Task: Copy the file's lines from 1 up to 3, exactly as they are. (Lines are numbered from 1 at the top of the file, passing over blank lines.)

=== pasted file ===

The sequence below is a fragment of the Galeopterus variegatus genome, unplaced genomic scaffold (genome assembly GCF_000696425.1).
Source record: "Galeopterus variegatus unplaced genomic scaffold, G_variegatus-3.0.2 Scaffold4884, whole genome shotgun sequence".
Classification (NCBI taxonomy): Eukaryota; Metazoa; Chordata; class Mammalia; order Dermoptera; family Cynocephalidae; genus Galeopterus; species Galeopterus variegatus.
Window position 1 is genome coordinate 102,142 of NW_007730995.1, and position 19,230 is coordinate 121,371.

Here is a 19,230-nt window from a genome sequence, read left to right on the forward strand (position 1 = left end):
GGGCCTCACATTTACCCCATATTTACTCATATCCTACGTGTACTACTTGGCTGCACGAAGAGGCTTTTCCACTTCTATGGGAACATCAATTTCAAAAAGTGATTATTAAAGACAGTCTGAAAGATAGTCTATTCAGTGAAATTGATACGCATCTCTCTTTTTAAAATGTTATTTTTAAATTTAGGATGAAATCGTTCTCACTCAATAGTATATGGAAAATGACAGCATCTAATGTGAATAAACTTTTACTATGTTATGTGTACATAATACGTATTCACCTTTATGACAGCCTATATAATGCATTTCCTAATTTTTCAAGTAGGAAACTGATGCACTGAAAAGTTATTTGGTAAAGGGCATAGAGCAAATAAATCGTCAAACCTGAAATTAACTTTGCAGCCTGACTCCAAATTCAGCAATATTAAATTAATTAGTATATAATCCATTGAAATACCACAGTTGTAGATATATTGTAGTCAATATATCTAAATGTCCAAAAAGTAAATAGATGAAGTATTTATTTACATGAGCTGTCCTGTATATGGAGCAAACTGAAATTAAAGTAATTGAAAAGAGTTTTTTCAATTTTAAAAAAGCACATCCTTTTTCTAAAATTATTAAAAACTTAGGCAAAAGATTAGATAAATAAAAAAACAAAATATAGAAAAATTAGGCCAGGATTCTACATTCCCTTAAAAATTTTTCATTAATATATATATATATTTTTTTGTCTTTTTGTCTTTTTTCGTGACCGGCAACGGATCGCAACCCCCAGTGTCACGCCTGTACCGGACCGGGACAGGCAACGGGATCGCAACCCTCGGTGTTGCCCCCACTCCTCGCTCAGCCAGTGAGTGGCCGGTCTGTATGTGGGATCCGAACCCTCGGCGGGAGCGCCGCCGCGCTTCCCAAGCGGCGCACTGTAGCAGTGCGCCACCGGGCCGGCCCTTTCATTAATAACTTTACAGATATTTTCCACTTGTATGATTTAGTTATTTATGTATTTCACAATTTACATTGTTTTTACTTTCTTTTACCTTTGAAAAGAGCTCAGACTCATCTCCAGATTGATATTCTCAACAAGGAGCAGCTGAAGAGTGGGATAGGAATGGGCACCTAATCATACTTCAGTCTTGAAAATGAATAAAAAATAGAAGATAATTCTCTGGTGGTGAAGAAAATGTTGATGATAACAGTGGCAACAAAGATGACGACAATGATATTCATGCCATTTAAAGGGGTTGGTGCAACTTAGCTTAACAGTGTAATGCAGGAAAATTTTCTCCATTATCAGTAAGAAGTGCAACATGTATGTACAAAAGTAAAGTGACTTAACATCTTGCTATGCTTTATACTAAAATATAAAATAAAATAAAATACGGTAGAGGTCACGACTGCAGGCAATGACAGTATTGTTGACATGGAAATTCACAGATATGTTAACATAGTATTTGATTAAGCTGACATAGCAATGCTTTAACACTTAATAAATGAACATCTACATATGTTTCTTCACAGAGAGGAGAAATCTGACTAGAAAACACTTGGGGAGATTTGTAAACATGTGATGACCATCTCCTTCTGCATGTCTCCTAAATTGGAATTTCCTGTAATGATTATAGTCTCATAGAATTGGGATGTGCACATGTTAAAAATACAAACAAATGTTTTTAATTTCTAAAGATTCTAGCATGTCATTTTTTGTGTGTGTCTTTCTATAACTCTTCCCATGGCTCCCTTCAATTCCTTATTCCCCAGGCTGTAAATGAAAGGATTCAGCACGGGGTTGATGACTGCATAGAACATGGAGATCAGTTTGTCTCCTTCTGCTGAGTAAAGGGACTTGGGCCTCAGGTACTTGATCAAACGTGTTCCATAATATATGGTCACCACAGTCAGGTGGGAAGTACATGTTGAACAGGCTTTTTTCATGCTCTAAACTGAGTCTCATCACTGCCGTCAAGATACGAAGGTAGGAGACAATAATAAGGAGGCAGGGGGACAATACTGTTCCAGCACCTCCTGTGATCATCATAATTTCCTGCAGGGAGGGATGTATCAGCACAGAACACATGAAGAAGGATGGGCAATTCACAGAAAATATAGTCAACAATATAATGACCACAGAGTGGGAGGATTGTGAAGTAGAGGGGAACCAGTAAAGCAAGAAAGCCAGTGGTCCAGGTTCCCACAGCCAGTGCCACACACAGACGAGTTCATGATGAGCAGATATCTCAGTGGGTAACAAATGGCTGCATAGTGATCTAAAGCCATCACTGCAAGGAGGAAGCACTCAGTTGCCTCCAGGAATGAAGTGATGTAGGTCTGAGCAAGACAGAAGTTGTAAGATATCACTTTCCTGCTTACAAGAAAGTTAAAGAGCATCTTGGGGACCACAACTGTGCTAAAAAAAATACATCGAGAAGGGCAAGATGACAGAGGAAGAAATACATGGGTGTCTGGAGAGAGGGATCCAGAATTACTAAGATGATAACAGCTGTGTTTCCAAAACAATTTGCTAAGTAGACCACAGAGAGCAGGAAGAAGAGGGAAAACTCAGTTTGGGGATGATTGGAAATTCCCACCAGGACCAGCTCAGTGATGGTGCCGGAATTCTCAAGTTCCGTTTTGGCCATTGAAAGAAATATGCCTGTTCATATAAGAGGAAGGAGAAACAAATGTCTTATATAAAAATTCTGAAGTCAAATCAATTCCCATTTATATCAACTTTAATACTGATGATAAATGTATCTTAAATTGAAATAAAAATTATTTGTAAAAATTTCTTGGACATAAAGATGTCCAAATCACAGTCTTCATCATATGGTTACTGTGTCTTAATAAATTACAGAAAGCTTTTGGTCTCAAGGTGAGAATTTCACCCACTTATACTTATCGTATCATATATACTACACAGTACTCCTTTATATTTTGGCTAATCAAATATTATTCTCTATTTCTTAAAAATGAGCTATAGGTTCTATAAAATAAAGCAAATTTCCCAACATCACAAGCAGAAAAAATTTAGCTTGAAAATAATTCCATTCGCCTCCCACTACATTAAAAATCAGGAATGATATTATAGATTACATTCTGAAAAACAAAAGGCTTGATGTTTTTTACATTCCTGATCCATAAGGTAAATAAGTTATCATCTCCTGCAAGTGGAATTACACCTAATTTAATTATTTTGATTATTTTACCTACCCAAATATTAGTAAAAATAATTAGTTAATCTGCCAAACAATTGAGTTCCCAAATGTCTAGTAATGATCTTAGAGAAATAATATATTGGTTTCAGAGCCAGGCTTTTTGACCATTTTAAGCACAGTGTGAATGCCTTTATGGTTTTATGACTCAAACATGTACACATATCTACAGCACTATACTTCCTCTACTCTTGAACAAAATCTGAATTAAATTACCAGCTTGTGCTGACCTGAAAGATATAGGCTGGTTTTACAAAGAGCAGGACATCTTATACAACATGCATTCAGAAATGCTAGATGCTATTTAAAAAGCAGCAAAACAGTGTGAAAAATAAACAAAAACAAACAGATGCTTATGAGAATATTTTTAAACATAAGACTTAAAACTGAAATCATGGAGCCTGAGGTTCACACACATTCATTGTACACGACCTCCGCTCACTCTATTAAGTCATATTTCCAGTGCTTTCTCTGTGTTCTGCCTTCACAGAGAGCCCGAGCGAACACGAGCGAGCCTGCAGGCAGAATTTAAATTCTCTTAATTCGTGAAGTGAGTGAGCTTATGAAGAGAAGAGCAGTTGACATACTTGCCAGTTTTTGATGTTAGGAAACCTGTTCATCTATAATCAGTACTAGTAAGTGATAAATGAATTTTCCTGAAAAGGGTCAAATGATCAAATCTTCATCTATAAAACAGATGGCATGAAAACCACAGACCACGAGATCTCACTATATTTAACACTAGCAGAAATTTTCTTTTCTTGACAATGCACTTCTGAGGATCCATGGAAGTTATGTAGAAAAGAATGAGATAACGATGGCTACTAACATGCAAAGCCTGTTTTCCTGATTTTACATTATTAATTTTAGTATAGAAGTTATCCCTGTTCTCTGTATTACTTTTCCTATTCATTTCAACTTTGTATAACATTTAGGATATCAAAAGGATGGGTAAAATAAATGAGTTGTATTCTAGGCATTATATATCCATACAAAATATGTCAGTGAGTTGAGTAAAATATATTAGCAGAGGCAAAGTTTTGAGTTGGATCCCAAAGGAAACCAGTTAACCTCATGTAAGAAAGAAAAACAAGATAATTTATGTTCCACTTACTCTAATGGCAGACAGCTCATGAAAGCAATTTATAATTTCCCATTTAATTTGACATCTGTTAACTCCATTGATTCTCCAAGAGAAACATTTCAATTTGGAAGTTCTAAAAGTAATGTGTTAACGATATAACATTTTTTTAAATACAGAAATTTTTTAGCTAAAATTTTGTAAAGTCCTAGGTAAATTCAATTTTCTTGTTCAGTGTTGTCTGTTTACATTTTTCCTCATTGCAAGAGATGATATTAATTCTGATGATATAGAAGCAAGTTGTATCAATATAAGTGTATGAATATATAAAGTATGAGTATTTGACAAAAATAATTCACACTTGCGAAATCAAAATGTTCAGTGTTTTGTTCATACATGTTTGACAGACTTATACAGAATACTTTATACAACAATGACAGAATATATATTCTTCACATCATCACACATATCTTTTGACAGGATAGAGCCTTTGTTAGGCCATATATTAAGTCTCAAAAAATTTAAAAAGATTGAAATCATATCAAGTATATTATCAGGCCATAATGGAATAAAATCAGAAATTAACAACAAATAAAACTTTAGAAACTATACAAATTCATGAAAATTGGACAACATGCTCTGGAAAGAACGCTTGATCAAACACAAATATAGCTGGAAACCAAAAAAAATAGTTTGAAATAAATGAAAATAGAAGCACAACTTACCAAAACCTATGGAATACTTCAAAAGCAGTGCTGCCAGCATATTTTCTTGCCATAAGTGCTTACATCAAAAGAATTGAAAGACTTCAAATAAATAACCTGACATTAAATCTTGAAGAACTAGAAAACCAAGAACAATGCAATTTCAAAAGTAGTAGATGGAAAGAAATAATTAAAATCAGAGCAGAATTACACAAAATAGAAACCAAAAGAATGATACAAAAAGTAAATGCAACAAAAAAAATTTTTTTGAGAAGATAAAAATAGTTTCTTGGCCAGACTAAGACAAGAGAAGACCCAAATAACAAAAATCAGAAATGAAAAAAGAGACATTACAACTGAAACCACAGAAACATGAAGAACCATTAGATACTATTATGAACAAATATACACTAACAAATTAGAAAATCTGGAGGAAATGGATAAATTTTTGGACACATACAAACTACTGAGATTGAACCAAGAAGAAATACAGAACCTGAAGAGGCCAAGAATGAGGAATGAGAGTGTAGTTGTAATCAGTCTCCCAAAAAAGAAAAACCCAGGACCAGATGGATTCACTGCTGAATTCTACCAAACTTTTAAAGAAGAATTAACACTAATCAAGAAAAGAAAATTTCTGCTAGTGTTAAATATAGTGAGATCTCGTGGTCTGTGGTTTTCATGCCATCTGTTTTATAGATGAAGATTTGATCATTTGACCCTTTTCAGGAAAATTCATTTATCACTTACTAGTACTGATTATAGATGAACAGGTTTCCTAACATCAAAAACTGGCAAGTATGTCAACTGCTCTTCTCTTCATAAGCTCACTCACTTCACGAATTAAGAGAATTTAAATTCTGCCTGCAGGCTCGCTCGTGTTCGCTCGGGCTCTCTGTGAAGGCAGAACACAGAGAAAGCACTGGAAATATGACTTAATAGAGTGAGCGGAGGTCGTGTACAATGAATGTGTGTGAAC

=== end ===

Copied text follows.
The sequence below is a fragment of the Galeopterus variegatus genome, unplaced genomic scaffold (genome assembly GCF_000696425.1).
Source record: "Galeopterus variegatus unplaced genomic scaffold, G_variegatus-3.0.2 Scaffold4884, whole genome shotgun sequence".
Classification (NCBI taxonomy): Eukaryota; Metazoa; Chordata; class Mammalia; order Dermoptera; family Cynocephalidae; genus Galeopterus; species Galeopterus variegatus.